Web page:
We regularly see recommendations for home-made formulas to clean cat urine stains here on the forums of TheCatSite.com. These formulas are widely circulated on the Internet, and typically include either vinegar or hydrogen peroxide and baking soda.
Of course, many people unfamiliar with the problem of cleaning cat urine stains simply try to clean up cat pee as they would any other stain, only to find out later it didn’t work. In fact, using traditional household cleaners on cat urine actually “sets” the stain. This makes the stain even more difficult to remove with proper enzyme cleaners.
There is a strong, legitimate, and chemically important reason to use an enzyme cleaner to clean cat urine stains. Home-made mixtures, vinegar, baking soda, or typical household cleaners simply do not contain the required ingredients to remove ALL the components of cat urine. Vinegar and baking soda work to neutralize the odor temporarily, and hydrogen peroxide is 30% more oxidizing than chlorine. But cat urine is composed of things that REQUIRE enzymes to break down the chemical bonds.
Cat urine is composed of:
- Uric Acid
- Other electrolytes
- Bacteria – typically 5 different strains.
When cat urine dries, the urea is broken down by the bacteria. This is what makes it smell like ammonia. As it decomposes further, it releases thiols that make the odor worse. (It is the thiols in skunk spray that make it SO potent and difficult to remove).
The urea and urobilin/urobilogin are not hard to clean. Urea is water soluble, and urobilin is the pigment that causes the color. Traditional household or carpet cleaners will deal with these, and this is why hydrogen peroxide, vinegar, and/or baking soda also appear (initially) to be effective at eliminating the problem. But the problem has not been solved! Uric acid and its salts have been left behind. Uric acid is not water soluble and bonds tightly to whatever surface it touches.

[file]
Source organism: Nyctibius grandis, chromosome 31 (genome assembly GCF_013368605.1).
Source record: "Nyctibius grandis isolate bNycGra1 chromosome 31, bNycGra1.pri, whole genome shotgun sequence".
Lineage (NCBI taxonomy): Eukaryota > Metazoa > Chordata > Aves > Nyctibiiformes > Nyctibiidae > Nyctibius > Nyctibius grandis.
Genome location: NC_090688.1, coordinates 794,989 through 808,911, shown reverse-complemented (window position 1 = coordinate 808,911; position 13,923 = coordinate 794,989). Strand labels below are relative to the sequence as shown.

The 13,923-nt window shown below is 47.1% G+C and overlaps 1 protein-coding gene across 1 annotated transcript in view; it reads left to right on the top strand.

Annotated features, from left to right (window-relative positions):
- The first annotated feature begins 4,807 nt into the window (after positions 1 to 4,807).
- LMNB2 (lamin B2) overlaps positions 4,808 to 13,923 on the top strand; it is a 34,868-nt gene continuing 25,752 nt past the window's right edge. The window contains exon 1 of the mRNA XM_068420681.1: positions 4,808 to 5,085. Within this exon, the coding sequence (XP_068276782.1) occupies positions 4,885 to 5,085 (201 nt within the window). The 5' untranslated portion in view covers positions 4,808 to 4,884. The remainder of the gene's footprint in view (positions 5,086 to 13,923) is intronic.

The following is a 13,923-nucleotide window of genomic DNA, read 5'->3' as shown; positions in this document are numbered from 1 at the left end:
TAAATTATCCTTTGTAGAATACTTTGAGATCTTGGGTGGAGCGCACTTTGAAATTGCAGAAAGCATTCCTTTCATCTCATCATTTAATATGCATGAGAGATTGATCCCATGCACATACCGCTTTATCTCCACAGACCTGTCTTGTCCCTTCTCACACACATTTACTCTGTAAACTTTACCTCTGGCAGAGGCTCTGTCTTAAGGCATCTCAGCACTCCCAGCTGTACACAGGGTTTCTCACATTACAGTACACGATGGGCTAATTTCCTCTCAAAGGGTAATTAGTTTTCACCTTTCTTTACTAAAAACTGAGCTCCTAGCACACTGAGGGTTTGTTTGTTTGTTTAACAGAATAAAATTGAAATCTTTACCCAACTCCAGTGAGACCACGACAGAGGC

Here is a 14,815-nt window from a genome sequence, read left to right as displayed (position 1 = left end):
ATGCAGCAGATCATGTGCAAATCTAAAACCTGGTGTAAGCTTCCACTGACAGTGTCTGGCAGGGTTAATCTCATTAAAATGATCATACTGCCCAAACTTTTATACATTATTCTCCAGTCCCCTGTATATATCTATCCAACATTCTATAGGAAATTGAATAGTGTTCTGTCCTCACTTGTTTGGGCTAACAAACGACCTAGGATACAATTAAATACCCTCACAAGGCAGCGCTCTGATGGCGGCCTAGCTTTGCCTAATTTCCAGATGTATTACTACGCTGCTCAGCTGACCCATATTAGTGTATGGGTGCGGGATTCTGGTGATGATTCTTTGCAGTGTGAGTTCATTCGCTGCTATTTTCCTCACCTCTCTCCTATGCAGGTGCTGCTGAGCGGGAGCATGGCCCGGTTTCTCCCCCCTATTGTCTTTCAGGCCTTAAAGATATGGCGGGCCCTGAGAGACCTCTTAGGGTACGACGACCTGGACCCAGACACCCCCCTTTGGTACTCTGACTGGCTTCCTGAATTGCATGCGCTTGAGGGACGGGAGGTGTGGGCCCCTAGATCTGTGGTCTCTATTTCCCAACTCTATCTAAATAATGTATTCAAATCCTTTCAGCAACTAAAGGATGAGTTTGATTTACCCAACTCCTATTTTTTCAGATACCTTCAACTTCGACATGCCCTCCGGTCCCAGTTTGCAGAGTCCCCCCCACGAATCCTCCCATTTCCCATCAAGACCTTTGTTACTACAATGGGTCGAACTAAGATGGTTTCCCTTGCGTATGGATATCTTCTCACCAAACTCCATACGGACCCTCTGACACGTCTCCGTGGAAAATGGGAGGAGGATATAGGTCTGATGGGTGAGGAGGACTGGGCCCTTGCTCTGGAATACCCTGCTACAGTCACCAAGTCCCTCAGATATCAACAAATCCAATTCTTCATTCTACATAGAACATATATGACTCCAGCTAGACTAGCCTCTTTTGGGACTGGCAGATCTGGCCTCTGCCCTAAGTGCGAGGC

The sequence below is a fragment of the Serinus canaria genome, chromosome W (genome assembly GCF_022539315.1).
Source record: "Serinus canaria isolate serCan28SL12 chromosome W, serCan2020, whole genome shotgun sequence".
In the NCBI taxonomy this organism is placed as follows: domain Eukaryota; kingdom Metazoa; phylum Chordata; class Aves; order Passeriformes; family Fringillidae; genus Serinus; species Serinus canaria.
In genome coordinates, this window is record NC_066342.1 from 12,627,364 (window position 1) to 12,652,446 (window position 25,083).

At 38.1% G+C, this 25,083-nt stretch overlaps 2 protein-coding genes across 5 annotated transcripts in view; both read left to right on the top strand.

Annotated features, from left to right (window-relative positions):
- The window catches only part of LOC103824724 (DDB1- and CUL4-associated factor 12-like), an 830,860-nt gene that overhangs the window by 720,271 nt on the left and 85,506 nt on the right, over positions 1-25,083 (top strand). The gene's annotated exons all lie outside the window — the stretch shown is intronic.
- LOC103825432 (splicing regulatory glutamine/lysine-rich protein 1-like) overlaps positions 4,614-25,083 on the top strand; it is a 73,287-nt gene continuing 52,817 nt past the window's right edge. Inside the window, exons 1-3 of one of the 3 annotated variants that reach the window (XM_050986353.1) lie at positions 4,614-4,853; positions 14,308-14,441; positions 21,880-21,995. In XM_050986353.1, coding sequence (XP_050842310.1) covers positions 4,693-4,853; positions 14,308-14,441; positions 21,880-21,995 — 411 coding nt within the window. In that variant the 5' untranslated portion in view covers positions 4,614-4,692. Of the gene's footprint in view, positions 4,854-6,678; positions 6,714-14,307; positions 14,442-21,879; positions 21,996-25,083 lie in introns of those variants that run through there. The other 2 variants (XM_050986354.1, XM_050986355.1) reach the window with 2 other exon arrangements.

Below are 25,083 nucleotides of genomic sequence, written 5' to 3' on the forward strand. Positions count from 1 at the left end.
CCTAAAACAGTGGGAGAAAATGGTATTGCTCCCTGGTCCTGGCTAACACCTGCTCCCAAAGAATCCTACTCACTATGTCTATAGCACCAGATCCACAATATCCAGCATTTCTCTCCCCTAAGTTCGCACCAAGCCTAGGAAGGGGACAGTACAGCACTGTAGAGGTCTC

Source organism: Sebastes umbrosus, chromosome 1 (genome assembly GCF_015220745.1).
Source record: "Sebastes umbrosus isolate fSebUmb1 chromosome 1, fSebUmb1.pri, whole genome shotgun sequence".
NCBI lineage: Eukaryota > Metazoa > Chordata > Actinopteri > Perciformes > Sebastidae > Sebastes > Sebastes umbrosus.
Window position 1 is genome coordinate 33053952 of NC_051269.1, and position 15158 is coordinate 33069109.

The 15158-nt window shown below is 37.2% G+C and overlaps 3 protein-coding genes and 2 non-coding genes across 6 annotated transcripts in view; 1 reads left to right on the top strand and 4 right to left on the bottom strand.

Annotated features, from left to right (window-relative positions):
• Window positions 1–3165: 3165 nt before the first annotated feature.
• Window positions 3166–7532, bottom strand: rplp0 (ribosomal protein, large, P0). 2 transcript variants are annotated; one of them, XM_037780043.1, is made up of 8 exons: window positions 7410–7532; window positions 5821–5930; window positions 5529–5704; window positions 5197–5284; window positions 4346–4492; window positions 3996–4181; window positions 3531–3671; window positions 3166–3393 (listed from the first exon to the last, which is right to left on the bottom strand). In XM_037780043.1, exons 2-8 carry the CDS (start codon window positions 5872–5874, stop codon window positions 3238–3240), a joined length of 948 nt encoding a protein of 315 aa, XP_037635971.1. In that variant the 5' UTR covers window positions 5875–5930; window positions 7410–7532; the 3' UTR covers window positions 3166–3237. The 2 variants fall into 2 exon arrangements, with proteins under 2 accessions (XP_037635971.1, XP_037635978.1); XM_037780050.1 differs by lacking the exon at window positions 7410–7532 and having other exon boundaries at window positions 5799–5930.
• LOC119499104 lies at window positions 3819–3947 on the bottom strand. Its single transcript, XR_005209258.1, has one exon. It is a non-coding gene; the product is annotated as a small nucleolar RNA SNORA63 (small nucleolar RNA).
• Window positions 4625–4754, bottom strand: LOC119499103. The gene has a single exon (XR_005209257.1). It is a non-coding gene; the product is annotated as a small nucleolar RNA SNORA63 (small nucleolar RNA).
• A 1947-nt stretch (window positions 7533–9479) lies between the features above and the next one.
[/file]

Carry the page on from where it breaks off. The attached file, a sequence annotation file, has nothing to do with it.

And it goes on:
The vinegar and hydrogen peroxide/baking soda mixtures (or traditional household cleaners) do not – are not chemically capable of – removing the uric acid and its salts. They only temporarily make the smell go away, because they do clean up the other components of the cat urine. But when exposed to humidity, the salts cause
the uric acid crystals to reform, and they start to release the smell again; not always at levels detectable to the human nose, but the cats’ more sensitive noses can smell it. And the scent of their urine outside of the litter box encourages them to continue urinating outside of the box, with their families left scratching their heads wondering why.